Car innovations tend to always be a few years behind the rest of the world. They’re such big products, that even if they bring in a brand new engine, new hi-fi system and other advanced features, they take years to design, prototype and manufacture, so when they eventually hit retail, they’re outdated by everything else in the tech world. However finally, cars are starting to come pre-packaged with pretty intelligent systems, including in some, pre-installed telematics hardware. This is good news for those that want some added function in their vehicle and the potential to reduce their insurance premiums, but something that car drivers and manufacturers are going to have to factor in now, is digital security.
We’ve seen in it movies for years, a police helicopter comes racing down on the bad guys and shoots some kind of device into their car that sends off an EMP signal, shutting down the vehicle or at least slowing it down. Maybe they have a bespectacled “hacker,” helping them from a building nearby. While that vision of vehicles was always left in the realm of sci-fi and poor acting, we’re not far off that sort of technology now as the guys at Vice discovered when they went to try out some of the security flaws with one particular vehicle, which a researcher then hacked from a distance and began controlling certain aspects of.
Using just a laptop and some off the shelf hardware, the tech specialist was able to manipulate the car’s onboard systems to take control of everything. From the comfort of a chair on the other side of the car park, he used a standard laptop to control the car’s brakes, engine and security features with ease. This was achieved by tapping into what’s called the Controller Area Network (CAN bus network). However, the interesting part comes when we learn that the reason he was able to do it, is because this car was fitted with a simple telematics system. Because the vehicle was sending information digitally to the cloud non-stop, it’s connection can be hijacked.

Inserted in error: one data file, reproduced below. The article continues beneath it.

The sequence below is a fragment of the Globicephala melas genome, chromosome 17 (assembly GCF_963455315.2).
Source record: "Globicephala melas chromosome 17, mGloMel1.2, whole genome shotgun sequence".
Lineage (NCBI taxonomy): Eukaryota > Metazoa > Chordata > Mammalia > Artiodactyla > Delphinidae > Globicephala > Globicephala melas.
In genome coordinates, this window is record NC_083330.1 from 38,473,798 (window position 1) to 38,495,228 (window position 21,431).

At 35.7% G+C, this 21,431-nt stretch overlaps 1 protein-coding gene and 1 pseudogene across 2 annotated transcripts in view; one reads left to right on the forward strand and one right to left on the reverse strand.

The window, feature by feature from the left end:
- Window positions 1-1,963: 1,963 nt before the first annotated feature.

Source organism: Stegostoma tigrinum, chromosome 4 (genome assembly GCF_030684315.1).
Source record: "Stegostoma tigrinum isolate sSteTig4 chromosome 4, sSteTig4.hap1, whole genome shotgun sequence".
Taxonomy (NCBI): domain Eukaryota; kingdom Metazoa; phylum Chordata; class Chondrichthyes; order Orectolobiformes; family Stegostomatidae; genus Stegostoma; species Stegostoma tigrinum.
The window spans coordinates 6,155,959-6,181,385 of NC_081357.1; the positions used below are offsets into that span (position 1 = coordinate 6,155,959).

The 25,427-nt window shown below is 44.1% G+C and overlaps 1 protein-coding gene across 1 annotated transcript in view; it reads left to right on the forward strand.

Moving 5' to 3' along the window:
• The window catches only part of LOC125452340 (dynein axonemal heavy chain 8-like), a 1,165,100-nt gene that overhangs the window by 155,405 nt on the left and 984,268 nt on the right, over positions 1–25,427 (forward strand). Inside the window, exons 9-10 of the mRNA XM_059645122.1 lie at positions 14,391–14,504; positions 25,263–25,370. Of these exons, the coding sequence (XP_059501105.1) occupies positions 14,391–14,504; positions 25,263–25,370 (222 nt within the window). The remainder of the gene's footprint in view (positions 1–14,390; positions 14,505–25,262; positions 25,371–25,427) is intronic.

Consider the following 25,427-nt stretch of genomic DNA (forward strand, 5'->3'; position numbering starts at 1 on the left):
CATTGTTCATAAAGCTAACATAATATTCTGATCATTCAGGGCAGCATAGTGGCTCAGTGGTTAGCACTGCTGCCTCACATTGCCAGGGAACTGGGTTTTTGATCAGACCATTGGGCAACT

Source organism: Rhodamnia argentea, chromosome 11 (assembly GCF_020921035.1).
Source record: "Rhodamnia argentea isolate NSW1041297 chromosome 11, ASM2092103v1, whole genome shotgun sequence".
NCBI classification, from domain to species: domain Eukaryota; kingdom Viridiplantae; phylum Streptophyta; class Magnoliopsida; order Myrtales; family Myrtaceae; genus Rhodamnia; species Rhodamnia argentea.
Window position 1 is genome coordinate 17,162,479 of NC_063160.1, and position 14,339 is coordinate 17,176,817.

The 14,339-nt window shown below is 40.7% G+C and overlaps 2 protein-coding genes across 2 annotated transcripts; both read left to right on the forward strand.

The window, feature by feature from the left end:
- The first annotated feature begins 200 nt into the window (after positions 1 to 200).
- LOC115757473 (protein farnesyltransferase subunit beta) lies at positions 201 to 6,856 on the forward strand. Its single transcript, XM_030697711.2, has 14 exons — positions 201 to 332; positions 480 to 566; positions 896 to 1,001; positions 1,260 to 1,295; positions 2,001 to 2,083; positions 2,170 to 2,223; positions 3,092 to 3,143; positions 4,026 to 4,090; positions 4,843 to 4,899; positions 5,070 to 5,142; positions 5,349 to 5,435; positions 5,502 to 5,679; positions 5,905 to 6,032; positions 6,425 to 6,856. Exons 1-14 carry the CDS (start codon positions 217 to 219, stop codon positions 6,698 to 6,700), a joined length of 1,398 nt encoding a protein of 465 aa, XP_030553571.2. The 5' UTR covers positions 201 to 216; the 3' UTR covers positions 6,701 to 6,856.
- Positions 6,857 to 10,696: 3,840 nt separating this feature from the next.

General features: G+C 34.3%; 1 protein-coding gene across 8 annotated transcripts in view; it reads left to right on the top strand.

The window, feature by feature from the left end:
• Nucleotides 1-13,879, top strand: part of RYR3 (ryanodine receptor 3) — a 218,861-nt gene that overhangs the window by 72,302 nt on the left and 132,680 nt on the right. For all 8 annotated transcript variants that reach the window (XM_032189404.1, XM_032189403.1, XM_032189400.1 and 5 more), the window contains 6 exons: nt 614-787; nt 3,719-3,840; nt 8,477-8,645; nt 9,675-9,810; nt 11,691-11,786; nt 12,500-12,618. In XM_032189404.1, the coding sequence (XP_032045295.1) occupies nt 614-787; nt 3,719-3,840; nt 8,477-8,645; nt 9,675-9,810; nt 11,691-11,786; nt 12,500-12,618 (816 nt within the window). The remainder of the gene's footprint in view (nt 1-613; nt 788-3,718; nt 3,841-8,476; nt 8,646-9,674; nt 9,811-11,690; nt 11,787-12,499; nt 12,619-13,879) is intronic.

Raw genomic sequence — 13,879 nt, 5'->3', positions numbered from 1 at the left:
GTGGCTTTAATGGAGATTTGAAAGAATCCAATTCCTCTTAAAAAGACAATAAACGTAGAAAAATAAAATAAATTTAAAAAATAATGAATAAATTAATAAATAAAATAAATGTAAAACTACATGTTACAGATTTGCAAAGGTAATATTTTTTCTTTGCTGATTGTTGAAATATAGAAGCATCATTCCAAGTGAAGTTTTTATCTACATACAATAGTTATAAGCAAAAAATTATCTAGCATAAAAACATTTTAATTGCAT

Some of the postulated, nefarious uses for such technology, would be to put all the brakes on suddenly (perhaps only on one side if you really want to cause some problems) during a high speed segment of motorway, or turning off all the driver’s lights when it’s pitch black outside. There’s huge potential for very dangerous situations with this sort of technology, not to mention privacy invasions if your telematics hardware is simply taken over and your data sent to the hackers themselves.
The reason all of this is possible, is because very little in contemporary cars is manually controlled, in-fact almost everything is mediated by a computer. When you press the throttle or turn the wheel, a digital signal is sent to the part in question and it performs the task absent from your actual physical force driving it. Therefore, hacking that middle-man computer gives you access to just about everything.
Fortunately though, these aren’t hacks that are easy to achieve, or are even possible on most cars (unless yours is absolutely brand new with very advanced systems) and you’d likely need to have a particular vehicle worth going to the trouble of hacking, but this is a proof of concept that car makers and particularly telematics manufacturers need to consider the wireless security of their hardware very seriously, as in the future, we could be looking at roadside hackers as becoming a major terrorist plot that’s practically untraceable.